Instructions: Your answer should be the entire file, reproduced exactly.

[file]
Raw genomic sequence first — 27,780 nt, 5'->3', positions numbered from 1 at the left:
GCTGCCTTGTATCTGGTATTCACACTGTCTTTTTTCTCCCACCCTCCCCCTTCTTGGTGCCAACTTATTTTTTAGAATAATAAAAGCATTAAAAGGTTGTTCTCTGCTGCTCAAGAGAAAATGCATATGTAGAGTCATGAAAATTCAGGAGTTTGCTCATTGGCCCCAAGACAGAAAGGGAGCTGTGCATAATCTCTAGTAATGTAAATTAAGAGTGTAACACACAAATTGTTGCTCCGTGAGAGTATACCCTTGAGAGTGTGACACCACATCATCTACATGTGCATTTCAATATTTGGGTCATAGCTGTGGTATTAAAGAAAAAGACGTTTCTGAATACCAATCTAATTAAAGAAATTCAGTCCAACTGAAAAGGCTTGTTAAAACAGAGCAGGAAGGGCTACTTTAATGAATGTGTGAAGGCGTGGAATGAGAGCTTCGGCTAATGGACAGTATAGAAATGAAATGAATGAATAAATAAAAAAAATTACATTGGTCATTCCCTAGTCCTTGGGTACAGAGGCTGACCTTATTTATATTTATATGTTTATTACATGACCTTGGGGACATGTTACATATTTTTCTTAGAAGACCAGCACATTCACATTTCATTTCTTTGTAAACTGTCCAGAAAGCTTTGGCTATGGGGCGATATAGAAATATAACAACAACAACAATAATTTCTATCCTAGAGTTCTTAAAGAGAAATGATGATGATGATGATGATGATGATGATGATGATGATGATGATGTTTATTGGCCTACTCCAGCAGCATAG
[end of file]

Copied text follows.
Raw genomic sequence first — 27,780 nt, 5'->3', positions numbered from 1 at the left:
GCTGCCTTGTATCTGGTATTCACACTGTCTTTTTTCTCCCACCCTCCCCCTTCTTGGTGCCAACTTATTTTTTAGAATAATAAAAGCATTAAAAGGTTGTTCTCTGCTGCTCAAGAGAAAATGCATATGTAGAGTCATGAAAATTCAGGAGTTTGCTCATTGGCCCCAAGACAGAAAGGGAGCTGTGCATAATCTCTAGTAATGTAAATTAAGAGTGTAACACACAAATTGTTGCTCCGTGAGAGTATACCCTTGAGAGTGTGACACCACATCATCTACATGTGCATTTCAATATTTGGGTCATAGCTGTGGTATTAAAGAAAAAGACGTTTCTGAATACCAATCTAATTAAAGAAATTCAGTCCAACTGAAAAGGCTTGTTAAAACAGAGCAGGAAGGGCTACTTTAATGAATGTGTGAAGGCGTGGAATGAGAGCTTCGGCTAATGGACAGTATAGAAATGAAATGAATGAATAAATAAAAAAAATTACATTGGTCATTCCCTAGTCCTTGGGTACAGAGGCTGACCTTATTTATATTTATATGTTTATTACATGACCTTGGGGACATGTTACATATTTTTCTTAGAAGACCAGCACATTCACATTTCATTTCTTTGTAAACTGTCCAGAAAGCTTTGGCTATGGGGCGATATAGAAATATAACAACAACAACAATAATTTCTATCCTAGAGTTCTTAAAGAGAAATGATGATGATGATGATGATGATGATGATGATGATGATGATGATGTTTATTGGCCTACTCCAGCAGCATAG